The proposed admission of British Columbia and Vancouver Island was a subject of satisfaction to us all. The great scheme of Confederation was being rapidly consummated. Those great territories, so rich in natural resources, would be a great acquisition to Canada, and everything possible should be done to unite them to her by a Pacific Railway, grants of land, and, if possible, pecuniary contributions, should be made in aid of such enterprises.

There is little doubt that in this way they could be achieved. Immigrants were necessary to development of the great resources of the Pacific colonies, and good, rapid communications were indispensable to the attraction of immigration. The next subject of the Speech was the Fisheries, and it was but truth to say that the action of the Canadian Government in regard to them had met with the approbation of the whole country. The reference of General Grant to the action of Canada exhibited both ignorance and prejudice. The Dominion had but acted within its right, and it was certain that action was justified by the approval of the Government of England also. However, a Joint Commission had been appointed to consider the Fishery question and that relating to events connected with the last war, and from it he thought Canada had nothing to fear. He hoped, however, that the injury done to Canada by repeated Fenian raids would form one of the subjects discussed, and that indemnity for our losses thereby would be as rigorously required as was indemnity for the losses from the Alabama.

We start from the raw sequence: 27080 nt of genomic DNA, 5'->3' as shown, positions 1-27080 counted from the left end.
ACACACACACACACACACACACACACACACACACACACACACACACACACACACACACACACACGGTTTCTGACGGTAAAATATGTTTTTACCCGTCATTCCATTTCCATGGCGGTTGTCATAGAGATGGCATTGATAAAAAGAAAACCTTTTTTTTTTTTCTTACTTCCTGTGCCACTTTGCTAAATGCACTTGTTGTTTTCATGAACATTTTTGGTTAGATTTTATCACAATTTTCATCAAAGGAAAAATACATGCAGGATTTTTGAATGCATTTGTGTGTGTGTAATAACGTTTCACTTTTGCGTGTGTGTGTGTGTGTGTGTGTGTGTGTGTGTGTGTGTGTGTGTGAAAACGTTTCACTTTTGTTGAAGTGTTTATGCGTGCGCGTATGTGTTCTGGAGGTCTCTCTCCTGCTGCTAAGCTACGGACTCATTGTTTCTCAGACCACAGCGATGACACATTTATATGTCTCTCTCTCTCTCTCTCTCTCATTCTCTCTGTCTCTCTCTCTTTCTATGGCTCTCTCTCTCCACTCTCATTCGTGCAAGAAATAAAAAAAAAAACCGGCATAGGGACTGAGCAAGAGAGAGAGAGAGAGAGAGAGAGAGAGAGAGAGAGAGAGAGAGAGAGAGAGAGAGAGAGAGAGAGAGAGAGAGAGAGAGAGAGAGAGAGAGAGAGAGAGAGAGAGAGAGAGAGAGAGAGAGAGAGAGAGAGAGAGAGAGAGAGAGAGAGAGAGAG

The improvement of our coinage system and other proposals of the speech would be cordially received. The interests of the country demanded such ameliorations. The general administration of the affairs of the Dominion had been beneficial, as its progress and prosperity amply testified. He could but concur in the closing aspiration of the Speech from the Throne, upon which the future happiness and advancement of Canada would largely depend.

Mr. MACKENZIE said that it was important in opening the grant inquest of the nation, that they should review the administration of affairs and foreign events, while abstaining from unusual criticism. Tremendous events had taken place since the last session, including those of a gigantic and disastrous war. It was but right he should express his sympathy with the sacrifices and sufferings of that great nation, being the friend and ally of England. He did hope that France would not suffer much either in feeling or

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interest in the forthcoming treaty of peace. (Hear, hear.) Coming to the position of Canada, it was but right her relations towards the United States should receive attention. President Grant had spoken of it as a semi-independent position and there was truth in this view of it. Doubtless it was on this account that we had been continually and systematically subjected to offensive remarks and ill judged acts of administration from the people of the United States. The inhabitants of this country had reason for complaint on this head, but were not willing to submit to ill will or aversion with the object of forcing them from their present constitutional position. That policy he for one repudiated in the strongest possible terms, and he announced his strongest opposition to yielding any of our rights to an arrogant demand from them. (Hear, hear.) If we were to maintain an independent position on this continent we must cultivate that natural love of liberty which prevailed in our midst, and maintain our natural rights intact.